Středoevropské politické studie / Central European Political Studies Review

Číslo 1, ročník XVII, zima 2015 / Part 1, Volume XVII, Winter 2015 / ISSN 1212-7817
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Misunderstanding the Other and Shy Signs of Openness: Discourse on the 1992-1995 War in the Current Bosniak and Bosnian Serb Media

Michal Janíčko

Fond dalšího vzdělávání (Fund of Further Education), Na Maninách 7, 170 00, Praha 7, Czech Republic. E-mail:


The article deals with how the 1990s civil war in Bosnia and Herzegovina was represented in the media that currently remain influential among Bosniaks and Bosnian Serbs. Critical discourse analysis is used both as a theoretical approach to discourse and as a methodological tool for its study. In the analysis, the civil war discourse in Bosniak and Bosnian Serb media is represented by two daily newspapers on each side. The analysis reveals mutually incompatible representations of the causes and nature of the war, the prevailing absence of dialogue, and the unwillingness of each side to consider the other side’s war victims. Looking at more specific topics, a number of discourses are identified on both sides, among which some present the potential for dialogue with alternative representations. The discourses are interpreted through Bosniak and Bosnian Serb nationalist ideologies. The findings might support further research on the relation between the media and nationalism and on the ongoing Bosnian political dispute concerning the desired nature of the state.


Bosnia and Herzegovina, Bosniaks, Serbs, Media, Discourse Analysis, Nationalism

DOI: 10.5817/CEPSR.2015.1.28

1. Introduction
With roughly 100,000 victims, the 1992-1995 civil war in Bosnia and Herzegovina (BiH) was, in the broader context of the dramatic breakup of Yugoslavia, the bloodiest conflict in Europe since 1945 (Zebić 2013; Zwierzchowski, Tabeau 2010). The range of the conflict was surprising, as, throughout the existence of the socialist Yugoslavia, BiH never witnessed ethnically motivated violence among its mixed nations and, as research has continuously shown, exhibited a low level of ethnic distance when compared to other parts of Yugoslavia (Puhalo 2009: 12–14). The consequences of the war are still very present in the country, most visibly in that the inter-entity border inside of BiH largely copies the front line from 1995, when peace was restored. Today, Bosnian society is divided along ethnic lines almost as deep as those which existed right before the war.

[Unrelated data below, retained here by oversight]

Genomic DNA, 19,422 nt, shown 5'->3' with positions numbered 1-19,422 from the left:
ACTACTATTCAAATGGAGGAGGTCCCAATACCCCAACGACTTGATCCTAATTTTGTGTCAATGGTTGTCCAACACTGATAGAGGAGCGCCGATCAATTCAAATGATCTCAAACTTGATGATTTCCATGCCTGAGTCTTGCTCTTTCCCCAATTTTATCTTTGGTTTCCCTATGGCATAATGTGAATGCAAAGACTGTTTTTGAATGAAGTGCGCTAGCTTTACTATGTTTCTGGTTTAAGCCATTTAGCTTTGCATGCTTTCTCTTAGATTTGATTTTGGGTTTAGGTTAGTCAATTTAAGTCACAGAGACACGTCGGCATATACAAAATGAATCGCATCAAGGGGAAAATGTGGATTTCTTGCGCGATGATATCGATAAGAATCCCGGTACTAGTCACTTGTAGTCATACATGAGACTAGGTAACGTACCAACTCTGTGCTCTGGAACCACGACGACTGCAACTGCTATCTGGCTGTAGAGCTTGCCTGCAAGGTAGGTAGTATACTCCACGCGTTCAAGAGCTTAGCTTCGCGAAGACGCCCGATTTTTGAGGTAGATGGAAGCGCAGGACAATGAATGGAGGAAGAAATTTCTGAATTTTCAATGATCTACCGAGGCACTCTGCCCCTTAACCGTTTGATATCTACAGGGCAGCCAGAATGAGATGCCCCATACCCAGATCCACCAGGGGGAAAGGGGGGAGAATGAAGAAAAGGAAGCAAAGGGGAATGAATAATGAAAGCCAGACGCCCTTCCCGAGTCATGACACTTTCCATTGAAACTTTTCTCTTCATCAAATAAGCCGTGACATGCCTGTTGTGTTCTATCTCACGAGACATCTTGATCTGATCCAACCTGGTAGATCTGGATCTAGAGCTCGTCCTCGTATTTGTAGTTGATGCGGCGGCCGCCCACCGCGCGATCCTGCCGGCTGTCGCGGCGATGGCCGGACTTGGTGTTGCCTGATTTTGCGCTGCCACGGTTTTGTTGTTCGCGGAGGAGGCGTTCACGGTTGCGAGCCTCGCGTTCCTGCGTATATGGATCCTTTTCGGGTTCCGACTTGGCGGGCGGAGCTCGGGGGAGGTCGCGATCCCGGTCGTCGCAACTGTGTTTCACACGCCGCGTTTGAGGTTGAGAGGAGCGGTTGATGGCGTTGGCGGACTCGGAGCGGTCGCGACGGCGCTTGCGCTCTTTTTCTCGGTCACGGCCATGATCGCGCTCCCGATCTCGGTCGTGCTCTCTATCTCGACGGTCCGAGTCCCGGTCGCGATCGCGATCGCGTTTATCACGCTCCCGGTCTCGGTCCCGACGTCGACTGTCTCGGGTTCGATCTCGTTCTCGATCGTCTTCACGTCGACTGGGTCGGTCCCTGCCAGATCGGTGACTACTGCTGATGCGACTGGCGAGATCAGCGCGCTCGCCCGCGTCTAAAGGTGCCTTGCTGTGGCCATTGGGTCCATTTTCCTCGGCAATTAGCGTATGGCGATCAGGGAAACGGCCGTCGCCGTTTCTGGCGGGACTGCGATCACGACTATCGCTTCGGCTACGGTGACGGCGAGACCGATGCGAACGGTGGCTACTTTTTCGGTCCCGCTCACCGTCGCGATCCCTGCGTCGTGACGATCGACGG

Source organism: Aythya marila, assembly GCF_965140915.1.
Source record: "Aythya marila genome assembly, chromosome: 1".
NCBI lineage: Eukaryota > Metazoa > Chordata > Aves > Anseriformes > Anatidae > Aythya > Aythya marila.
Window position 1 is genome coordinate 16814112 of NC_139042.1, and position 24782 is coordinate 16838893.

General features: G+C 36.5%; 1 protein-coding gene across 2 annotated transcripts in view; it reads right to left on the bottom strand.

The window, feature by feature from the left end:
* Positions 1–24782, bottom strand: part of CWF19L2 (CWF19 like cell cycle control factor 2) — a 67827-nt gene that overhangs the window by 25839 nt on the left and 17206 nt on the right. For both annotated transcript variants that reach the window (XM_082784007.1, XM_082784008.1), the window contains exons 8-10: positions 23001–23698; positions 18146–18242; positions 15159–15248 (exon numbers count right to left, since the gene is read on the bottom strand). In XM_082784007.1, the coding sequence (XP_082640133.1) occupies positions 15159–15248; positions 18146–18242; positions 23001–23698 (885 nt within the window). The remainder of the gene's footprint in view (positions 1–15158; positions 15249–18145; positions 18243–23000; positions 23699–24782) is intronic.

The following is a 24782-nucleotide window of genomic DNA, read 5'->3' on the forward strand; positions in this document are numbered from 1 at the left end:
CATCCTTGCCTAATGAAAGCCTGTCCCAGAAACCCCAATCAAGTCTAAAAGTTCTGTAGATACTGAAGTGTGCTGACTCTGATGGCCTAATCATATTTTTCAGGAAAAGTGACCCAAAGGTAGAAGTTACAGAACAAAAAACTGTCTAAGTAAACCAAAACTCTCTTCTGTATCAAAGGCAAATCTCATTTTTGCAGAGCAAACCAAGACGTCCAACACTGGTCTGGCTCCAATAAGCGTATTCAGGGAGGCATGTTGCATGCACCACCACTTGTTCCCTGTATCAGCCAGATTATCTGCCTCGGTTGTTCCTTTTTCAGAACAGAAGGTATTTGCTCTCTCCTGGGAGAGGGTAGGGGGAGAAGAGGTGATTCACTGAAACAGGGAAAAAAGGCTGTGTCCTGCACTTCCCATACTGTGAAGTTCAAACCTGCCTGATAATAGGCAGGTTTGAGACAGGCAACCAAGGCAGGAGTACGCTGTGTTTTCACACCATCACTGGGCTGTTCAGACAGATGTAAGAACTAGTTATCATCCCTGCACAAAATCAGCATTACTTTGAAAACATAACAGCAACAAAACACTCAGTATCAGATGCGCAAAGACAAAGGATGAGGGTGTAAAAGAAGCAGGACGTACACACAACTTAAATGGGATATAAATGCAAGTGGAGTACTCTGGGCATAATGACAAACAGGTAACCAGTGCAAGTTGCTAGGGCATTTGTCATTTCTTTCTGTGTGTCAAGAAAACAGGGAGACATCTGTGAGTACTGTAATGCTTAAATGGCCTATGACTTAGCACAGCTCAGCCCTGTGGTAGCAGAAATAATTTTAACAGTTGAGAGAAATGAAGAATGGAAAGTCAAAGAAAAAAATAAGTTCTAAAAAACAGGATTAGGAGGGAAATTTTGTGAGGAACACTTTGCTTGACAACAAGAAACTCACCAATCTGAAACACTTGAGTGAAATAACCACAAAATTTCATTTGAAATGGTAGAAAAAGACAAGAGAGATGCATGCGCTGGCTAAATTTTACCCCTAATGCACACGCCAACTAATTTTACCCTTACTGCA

It has been shown many times that the mass media can play an important role in sparking and maintaining an atmosphere of conflict in society, as in the specific case of the 1990s Balkan wars (Kolstø 2009, Thompson 2000, Kurspahić 2003). This article seeks to examine how the current Bosniak and Bosnian Serb media reflect on the 1992-1995 civil war in the country. It identifies the main features of the current discourse present in the media which are influential in each nation and interprets the identified discourses from the perspective of Bosniak (formerly Muslim) and Serb nationalist ideologies, while keeping in mind the media’s background and the broader social context of BiH. Because of the limited space for this article, I have opted to deal only with the two more populated and institutionally stronger Bosnian nations, whose mutual conflict was the core of the 1990s war. In future research it would nevertheless be useful to include the perspective of Bosnian Croats as well in order to reach a more complete understanding of the topic.